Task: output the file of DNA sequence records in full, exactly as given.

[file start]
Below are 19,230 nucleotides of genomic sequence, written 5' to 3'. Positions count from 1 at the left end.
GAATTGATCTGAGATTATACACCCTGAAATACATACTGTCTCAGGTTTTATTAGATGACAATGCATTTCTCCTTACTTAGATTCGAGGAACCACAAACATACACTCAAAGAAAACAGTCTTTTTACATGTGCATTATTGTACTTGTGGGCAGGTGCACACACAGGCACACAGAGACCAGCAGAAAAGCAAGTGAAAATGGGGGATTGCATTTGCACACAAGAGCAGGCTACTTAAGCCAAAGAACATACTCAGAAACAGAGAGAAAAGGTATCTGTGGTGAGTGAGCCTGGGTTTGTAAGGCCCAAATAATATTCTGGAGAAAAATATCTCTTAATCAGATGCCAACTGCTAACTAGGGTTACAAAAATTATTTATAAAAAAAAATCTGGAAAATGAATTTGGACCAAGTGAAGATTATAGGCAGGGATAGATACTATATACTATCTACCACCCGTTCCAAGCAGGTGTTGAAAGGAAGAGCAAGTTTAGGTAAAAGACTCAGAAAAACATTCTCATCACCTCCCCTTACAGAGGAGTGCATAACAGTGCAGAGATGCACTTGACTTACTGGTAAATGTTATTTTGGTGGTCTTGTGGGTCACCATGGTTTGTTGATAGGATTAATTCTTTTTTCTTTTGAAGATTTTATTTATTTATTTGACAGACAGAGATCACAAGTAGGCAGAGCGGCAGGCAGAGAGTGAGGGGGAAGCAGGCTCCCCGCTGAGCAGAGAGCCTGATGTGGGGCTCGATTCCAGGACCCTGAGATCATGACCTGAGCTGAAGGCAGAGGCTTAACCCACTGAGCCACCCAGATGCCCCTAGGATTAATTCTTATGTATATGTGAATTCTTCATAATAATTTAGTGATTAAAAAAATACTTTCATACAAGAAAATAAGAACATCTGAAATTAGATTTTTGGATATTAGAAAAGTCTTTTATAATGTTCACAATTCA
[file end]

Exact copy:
Below are 19,230 nucleotides of genomic sequence, written 5' to 3'. Positions count from 1 at the left end.
GAATTGATCTGAGATTATACACCCTGAAATACATACTGTCTCAGGTTTTATTAGATGACAATGCATTTCTCCTTACTTAGATTCGAGGAACCACAAACATACACTCAAAGAAAACAGTCTTTTTACATGTGCATTATTGTACTTGTGGGCAGGTGCACACACAGGCACACAGAGACCAGCAGAAAAGCAAGTGAAAATGGGGGATTGCATTTGCACACAAGAGCAGGCTACTTAAGCCAAAGAACATACTCAGAAACAGAGAGAAAAGGTATCTGTGGTGAGTGAGCCTGGGTTTGTAAGGCCCAAATAATATTCTGGAGAAAAATATCTCTTAATCAGATGCCAACTGCTAACTAGGGTTACAAAAATTATTTATAAAAAAAAATCTGGAAAATGAATTTGGACCAAGTGAAGATTATAGGCAGGGATAGATACTATATACTATCTACCACCCGTTCCAAGCAGGTGTTGAAAGGAAGAGCAAGTTTAGGTAAAAGACTCAGAAAAACATTCTCATCACCTCCCCTTACAGAGGAGTGCATAACAGTGCAGAGATGCACTTGACTTACTGGTAAATGTTATTTTGGTGGTCTTGTGGGTCACCATGGTTTGTTGATAGGATTAATTCTTTTTTCTTTTGAAGATTTTATTTATTTATTTGACAGACAGAGATCACAAGTAGGCAGAGCGGCAGGCAGAGAGTGAGGGGGAAGCAGGCTCCCCGCTGAGCAGAGAGCCTGATGTGGGGCTCGATTCCAGGACCCTGAGATCATGACCTGAGCTGAAGGCAGAGGCTTAACCCACTGAGCCACCCAGATGCCCCTAGGATTAATTCTTATGTATATGTGAATTCTTCATAATAATTTAGTGATTAAAAAAATACTTTCATACAAGAAAATAAGAACATCTGAAATTAGATTTTTGGATATTAGAAAAGTCTTTTATAATGTTCACAATTCA